Opting not to have a blog also raises the question of how to regularly update content on the site. See “Blogs keep search engines interested” above.

7. Monitor each post’s progress and refine

If you’re not already using Google Analytics (GA) to get insights about the traffic on your site and its origins, start doing so right now. Please. Not because we told you to, but because it’s an incredibly useful tool and it’s free.

GA will identify your most popular posts, so you can expand on them. It will reveal the search terms people use most often to find your site, so you can tailor more of your posts to include those terms as keywords and key phrases. GA will reveal bounce rates on pages and posts, so you know where you need to work harder to improve visitor experience. And if your visitor numbers keep increasing, GA gives you hard evidence that all your blogging efforts are paying off.

Get good at blogging and reap the rewards

Creating blog posts—yes, business blog posts too—can be interesting, inspiring and fun. It might feel a little strained at the beginning but if you’re passionate about your brand, your enthusiasm will infect others and take you a long way.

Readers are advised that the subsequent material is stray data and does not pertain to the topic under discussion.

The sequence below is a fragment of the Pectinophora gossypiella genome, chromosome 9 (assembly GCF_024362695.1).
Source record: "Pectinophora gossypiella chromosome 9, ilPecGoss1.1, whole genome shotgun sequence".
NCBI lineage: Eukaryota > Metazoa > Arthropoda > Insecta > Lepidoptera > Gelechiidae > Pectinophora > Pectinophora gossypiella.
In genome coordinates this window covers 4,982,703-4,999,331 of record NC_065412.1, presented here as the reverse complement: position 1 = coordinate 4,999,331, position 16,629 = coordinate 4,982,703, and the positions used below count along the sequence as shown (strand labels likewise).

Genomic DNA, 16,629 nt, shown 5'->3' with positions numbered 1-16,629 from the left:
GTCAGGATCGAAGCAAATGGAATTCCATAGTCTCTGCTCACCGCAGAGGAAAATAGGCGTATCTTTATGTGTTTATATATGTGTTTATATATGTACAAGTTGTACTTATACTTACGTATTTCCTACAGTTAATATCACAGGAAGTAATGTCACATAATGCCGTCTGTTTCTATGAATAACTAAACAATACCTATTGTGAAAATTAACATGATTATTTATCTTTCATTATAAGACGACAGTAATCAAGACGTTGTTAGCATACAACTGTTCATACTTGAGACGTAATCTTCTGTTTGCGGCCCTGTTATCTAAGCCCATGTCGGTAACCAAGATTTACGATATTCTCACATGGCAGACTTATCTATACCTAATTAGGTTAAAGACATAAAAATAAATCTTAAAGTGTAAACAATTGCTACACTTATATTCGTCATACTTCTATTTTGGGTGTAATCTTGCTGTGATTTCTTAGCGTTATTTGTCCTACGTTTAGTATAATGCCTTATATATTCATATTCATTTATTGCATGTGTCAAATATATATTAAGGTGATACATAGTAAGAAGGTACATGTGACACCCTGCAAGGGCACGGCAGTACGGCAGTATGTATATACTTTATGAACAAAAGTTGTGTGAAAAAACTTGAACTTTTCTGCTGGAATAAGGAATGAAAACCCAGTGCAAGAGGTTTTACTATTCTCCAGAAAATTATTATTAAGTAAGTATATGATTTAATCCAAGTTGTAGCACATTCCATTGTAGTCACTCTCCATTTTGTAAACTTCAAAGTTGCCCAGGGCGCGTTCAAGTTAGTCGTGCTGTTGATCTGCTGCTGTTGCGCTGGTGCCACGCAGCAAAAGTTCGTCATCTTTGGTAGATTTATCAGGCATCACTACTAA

Be creative and occasionally take risks. Not every blog post will break readership records but once you build an audience, you’ll find they can be surprisingly loyal and forgiving. Remember to put your readers first. Give them the information they want, make their lives easier somehow, and enjoy yourself. That’s how to create an irresistible buzz.

The year 2001 saw the launch of Wikipedia, the iPod, Windows XP and the first Lord of the Rings movie. Events in 2001 also changed the world in darker ways. But for the first time, people were able to communicate their reactions to these events in a new way; one that was both public and intensely personal at the same time.

2001 was the year that blogging really took off. Head back there and get excited, my precious. Crank up the Destiny’s Child, U2 or Incubus, draft a post and fall in love with your blog all over again. It will do your brand a world of good.

Niki Morrell

Niki is the creative director of Bold Communications and co-founder of Good Honest Content. A former radio host with the Australian Broadcasting Corporation, she's been helping Kiwi and Aussie businesses with content marketing and strategy since 2012.